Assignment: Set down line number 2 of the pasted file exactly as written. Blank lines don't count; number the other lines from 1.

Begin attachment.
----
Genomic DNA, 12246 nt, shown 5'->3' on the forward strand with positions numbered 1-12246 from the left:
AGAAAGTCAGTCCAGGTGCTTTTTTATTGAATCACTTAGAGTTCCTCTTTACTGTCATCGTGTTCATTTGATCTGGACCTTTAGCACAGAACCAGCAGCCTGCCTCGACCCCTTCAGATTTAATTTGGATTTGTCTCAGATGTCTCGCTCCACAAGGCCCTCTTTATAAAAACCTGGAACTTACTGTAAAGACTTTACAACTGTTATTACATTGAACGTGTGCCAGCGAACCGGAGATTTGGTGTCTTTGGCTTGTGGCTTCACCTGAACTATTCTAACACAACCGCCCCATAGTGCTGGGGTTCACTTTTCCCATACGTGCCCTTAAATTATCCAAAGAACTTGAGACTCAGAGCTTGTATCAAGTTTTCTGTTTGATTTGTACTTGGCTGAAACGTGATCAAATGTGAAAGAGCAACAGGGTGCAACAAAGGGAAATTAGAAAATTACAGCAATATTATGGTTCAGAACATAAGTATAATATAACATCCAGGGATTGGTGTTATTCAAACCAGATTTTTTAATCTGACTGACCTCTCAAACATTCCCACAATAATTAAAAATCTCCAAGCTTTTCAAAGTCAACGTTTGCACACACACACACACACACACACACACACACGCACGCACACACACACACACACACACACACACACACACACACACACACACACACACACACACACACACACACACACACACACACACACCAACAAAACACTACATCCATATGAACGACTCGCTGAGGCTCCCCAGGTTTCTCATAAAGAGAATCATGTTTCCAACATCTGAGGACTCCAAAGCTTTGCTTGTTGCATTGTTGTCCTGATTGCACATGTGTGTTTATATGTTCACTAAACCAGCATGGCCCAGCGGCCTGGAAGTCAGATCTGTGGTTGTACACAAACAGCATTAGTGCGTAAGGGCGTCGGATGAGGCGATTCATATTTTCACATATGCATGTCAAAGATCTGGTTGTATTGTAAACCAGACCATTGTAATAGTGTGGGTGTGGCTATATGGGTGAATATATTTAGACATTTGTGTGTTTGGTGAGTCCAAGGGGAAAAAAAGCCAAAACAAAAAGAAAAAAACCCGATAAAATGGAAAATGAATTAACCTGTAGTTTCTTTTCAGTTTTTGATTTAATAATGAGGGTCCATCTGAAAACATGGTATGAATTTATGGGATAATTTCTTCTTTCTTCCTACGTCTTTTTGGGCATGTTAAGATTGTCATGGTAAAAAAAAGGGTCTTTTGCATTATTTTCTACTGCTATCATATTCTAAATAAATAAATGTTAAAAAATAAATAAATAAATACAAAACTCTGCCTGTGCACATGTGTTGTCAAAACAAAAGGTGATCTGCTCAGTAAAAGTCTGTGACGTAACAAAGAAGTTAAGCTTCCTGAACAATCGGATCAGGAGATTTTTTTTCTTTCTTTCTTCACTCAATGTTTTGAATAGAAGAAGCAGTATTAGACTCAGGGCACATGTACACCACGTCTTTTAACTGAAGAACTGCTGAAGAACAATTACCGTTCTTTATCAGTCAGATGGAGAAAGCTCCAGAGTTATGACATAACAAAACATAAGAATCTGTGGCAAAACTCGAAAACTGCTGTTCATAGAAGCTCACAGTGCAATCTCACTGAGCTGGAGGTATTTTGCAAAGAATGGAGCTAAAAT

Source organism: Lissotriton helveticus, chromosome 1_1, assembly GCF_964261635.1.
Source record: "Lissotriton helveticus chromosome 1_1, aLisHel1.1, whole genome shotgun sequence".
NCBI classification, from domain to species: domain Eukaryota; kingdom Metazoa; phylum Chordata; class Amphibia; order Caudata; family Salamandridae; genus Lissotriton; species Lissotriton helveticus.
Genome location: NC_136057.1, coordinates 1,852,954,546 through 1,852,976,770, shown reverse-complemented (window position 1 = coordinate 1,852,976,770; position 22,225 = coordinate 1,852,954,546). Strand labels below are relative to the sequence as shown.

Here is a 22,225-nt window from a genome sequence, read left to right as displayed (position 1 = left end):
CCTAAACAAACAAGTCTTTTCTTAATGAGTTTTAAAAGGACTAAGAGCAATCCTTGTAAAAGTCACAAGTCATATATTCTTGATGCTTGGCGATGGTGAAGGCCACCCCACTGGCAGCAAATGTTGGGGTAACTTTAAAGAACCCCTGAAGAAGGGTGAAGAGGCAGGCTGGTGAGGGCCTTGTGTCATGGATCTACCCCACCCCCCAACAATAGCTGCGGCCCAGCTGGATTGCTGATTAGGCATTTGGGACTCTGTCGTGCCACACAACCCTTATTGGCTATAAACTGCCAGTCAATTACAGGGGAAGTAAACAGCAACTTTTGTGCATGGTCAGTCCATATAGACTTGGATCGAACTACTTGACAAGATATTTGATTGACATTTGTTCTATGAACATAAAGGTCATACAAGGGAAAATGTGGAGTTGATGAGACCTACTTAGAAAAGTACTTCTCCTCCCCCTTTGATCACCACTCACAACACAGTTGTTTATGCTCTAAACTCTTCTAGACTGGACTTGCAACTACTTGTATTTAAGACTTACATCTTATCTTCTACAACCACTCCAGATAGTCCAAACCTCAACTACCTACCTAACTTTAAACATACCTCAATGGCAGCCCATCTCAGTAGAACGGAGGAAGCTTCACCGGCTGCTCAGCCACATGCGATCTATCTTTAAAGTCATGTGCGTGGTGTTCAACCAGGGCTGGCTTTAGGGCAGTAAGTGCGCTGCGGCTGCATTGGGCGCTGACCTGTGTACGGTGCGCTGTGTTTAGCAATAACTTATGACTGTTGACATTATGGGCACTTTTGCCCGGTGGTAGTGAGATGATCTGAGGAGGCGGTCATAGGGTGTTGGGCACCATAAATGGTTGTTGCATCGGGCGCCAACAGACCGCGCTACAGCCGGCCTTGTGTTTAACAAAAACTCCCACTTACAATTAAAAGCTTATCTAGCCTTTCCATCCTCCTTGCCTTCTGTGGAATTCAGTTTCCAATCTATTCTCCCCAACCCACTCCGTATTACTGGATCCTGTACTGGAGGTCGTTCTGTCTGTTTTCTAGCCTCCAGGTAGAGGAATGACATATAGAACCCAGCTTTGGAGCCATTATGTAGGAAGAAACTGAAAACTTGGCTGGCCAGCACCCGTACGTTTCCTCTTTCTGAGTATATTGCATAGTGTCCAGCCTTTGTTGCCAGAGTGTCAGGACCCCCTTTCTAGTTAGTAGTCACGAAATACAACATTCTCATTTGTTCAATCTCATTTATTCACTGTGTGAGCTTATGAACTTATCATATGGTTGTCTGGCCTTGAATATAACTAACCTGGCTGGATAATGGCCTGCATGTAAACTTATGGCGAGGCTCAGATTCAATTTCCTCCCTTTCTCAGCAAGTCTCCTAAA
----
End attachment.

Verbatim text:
AGAAAGTCAGTCCAGGTGCTTTTTTATTGAATCACTTAGAGTTCCTCTTTACTGTCATCGTGTTCATTTGATCTGGACCTTTAGCACAGAACCAGCAGCCTGCCTCGACCCCTTCAGATTTAATTTGGATTTGTCTCAGATGTCTCGCTCCACAAGGCCCTCTTTATAAAAACCTGGAACTTACTGTAAAGACTTTACAACTGTTATTACATTGAACGTGTGCCAGCGAACCGGAGATTTGGTGTCTTTGGCTTGTGGCTTCACCTGAACTATTCTAACACAACCGCCCCATAGTGCTGGGGTTCACTTTTCCCATACGTGCCCTTAAATTATCCAAAGAACTTGAGACTCAGAGCTTGTATCAAGTTTTCTGTTTGATTTGTACTTGGCTGAAACGTGATCAAATGTGAAAGAGCAACAGGGTGCAACAAAGGGAAATTAGAAAATTACAGCAATATTATGGTTCAGAACATAAGTATAATATAACATCCAGGGATTGGTGTTATTCAAACCAGATTTTTTAATCTGACTGACCTCTCAAACATTCCCACAATAATTAAAAATCTCCAAGCTTTTCAAAGTCAACGTTTGCACACACACACACACACACACACACACACACGCACGCACACACACACACACACACACACACACACACACACACACACACACACACACACACACACACACACACACACACACACACACACCAACAAAACACTACATCCATATGAACGACTCGCTGAGGCTCCCCAGGTTTCTCATAAAGAGAATCATGTTTCCAACATCTGAGGACTCCAAAGCTTTGCTTGTTGCATTGTTGTCCTGATTGCACATGTGTGTTTATATGTTCACTAAACCAGCATGGCCCAGCGGCCTGGAAGTCAGATCTGTGGTTGTACACAAACAGCATTAGTGCGTAAGGGCGTCGGATGAGGCGATTCATATTTTCACATATGCATGTCAAAGATCTGGTTGTATTGTAAACCAGACCATTGTAATAGTGTGGGTGTGGCTATATGGGTGAATATATTTAGACATTTGTGTGTTTGGTGAGTCCAAGGGGAAAAAAAGCCAAAACAAAAAGAAAAAAACCCGATAAAATGGAAAATGAATTAACCTGTAGTTTCTTTTCAGTTTTTGATTTAATAATGAGGGTCCATCTGAAAACATGGTATGAATTTATGGGATAATTTCTTCTTTCTTCCTACGTCTTTTTGGGCATGTTAAGATTGTCATGGTAAAAAAAAGGGTCTTTTGCATTATTTTCTACTGCTATCATATTCTAAATAAATAAATGTTAAAAAATAAATAAATAAATACAAAACTCTGCCTGTGCACATGTGTTGTCAAAACAAAAGGTGATCTGCTCAGTAAAAGTCTGTGACGTAACAAAGAAGTTAAGCTTCCTGAACAATCGGATCAGGAGATTTTTTTTCTTTCTTTCTTCACTCAATGTTTTGAATAGAAGAAGCAGTATTAGACTCAGGGCACATGTACACCACGTCTTTTAACTGAAGAACTGCTGAAGAACAATTACCGTTCTTTATCAGTCAGATGGAGAAAGCTCCAGAGTTATGACATAACAAAACATAAGAATCTGTGGCAAAACTCGAAAACTGCTGTTCATAGAAGCTCACAGTGCAATCTCACTGAGCTGGAGGTATTTTGCAAAGAATGGAGCTAAAAT